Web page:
But the governments can’t rely only on moral imperatives to juice demand. “Rail travel has to be cost-competitive, and that’s a real challenge right now,” Smith says. Because operational expenses are high—night trains carry fewer passengers and require additional services such as bed-making and laundry—round-trip tickets on the Paris-Nice sleeper can cost upwards of €218, or about $266, whereas flights average $161.

But according to Dauboin, the onus shouldn’t be on rail companies to offer more competitive prices, but on airlines to offer more “comparable fares.”

“When the cost of travel reflects the true environmental cost and prices go up, people will automatically take fewer flights,” he says.

Pandemic Safety Measures

Trains, Not Planes or Automobiles, Are the Ticket to European Treks

In the second quarter of 2020, travelers disengaged from rail travel at dramatic rates: Ridership in France was down 78% from a year earlier, while air passenger loads in all of Europe suffered losses of 51% in the same period. But train travel, it turns out, presents no greater risk than flying when it comes to Covid-19.

A study published last summer in the journal Clinical Infectious Diseases showed that Covid transmission risk on trains was statistically insignificant. Hovering around 0.2% to 0.4%, the chance of catching the coronavirus from an infected person on a train was comparable or smaller than on a plane, says lead researcher Shengjie Lai, from the University of Southampton.

In Europe, like the U.S., trains are also promoting air filtration systems capable of exchanging airflow as many as 20 times per hour. Private cabins help, too; on the Paris-Nice overnight it’s possible to book an entire compartment of four to six beds.

The Next Decade 

Trains, Not Planes or Automobiles, Are the Ticket to European Treks

Governments will be pushing consumers toward rail options for far longer than just this year. In April, France approved a law banning short-haul domestic flights, permanently nixing commercial air options between cities that can be connected by rail in 2.5 hours or less—between Paris and Bordeaux or Nantes, for instance.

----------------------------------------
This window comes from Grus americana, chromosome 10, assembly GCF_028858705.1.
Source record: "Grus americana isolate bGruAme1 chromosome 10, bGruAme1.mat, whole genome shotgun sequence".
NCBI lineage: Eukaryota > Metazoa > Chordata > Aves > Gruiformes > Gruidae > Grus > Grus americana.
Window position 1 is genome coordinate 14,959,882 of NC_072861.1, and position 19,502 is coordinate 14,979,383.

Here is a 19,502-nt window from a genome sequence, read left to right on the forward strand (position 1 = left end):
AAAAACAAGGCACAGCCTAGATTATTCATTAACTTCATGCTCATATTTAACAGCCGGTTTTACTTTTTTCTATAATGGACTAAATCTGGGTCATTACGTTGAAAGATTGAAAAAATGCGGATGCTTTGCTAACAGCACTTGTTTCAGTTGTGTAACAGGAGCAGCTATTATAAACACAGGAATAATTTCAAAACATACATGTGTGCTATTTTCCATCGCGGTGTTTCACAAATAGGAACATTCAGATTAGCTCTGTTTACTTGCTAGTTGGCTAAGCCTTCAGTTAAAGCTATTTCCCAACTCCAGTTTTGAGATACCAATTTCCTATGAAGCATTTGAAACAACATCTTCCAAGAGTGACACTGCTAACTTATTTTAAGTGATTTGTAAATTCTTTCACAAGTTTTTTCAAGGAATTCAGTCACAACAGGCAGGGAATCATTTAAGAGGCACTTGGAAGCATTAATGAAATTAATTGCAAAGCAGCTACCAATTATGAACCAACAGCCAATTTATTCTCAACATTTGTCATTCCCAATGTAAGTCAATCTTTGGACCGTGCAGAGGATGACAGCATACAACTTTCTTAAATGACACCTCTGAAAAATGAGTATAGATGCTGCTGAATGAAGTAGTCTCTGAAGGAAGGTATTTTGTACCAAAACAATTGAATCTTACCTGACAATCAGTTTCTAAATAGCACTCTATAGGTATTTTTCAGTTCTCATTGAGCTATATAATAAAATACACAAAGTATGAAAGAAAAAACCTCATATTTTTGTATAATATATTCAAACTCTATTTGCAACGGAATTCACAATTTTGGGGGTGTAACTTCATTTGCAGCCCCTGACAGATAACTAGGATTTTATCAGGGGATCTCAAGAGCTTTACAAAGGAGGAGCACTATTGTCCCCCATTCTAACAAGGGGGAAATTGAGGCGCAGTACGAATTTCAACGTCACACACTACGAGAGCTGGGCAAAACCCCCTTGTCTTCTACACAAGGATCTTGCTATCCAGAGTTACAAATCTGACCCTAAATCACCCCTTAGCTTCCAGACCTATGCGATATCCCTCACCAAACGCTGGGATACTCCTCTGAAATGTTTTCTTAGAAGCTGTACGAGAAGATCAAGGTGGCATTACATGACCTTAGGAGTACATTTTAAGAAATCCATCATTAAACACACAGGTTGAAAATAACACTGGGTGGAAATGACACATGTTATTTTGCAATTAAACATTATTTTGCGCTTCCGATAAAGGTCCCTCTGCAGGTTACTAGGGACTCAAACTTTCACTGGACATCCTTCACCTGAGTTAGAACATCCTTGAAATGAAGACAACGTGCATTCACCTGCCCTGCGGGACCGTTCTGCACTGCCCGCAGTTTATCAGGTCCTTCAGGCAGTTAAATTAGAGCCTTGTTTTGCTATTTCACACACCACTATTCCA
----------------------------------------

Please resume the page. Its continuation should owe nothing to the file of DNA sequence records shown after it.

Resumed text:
There are some trade-offs when it comes to amenities. The new Paris-Nice line lacks onboard showers and Wi-Fi. But travelers are given kits that include earplugs, eye masks, and wet wipes whether they’re in basic reclining seats or bunk-bed-like sleeping berths.

The standard will rise by next year, when the next-generation Nightjet trains are set to premiere on Austrian national rail service ÖBB. They’ll have touchscreen controls for regulating the cabin, worktables, ambient lighting, charging stations, and, for deluxe compartments, en suite toilets and showers—almost like business-class air seats.

In the meantime, private companies are bridging the gap for luxury consumers. Hospitality group Belmond Ltd. said 2019 was a record year for its plush overnight rail trips on the five-star Venice Simplon-Orient-Express train. Next year it will add boarding points for its Grand European Tour itineraries to include Amsterdam, Brussels, Florence, and Rome. Also new are three grand suites featuring private marble bathrooms with showers, heated floors, art deco finishes, and lacquered wood walls—all bookable for one-night journeys between cities like Rome and Paris, from £6,200 ($8,780) per person.

“It’s not just about going from A to B anymore, it’s about experiencing the journey and the people you’re traveling with,” says Gary Franklin, vice president for trains and cruises at Belmond. “And I think that’s going to be even more important over the next couple of years as everyone has been in lockdown and isolated.”

©2021 Bloomberg L.P.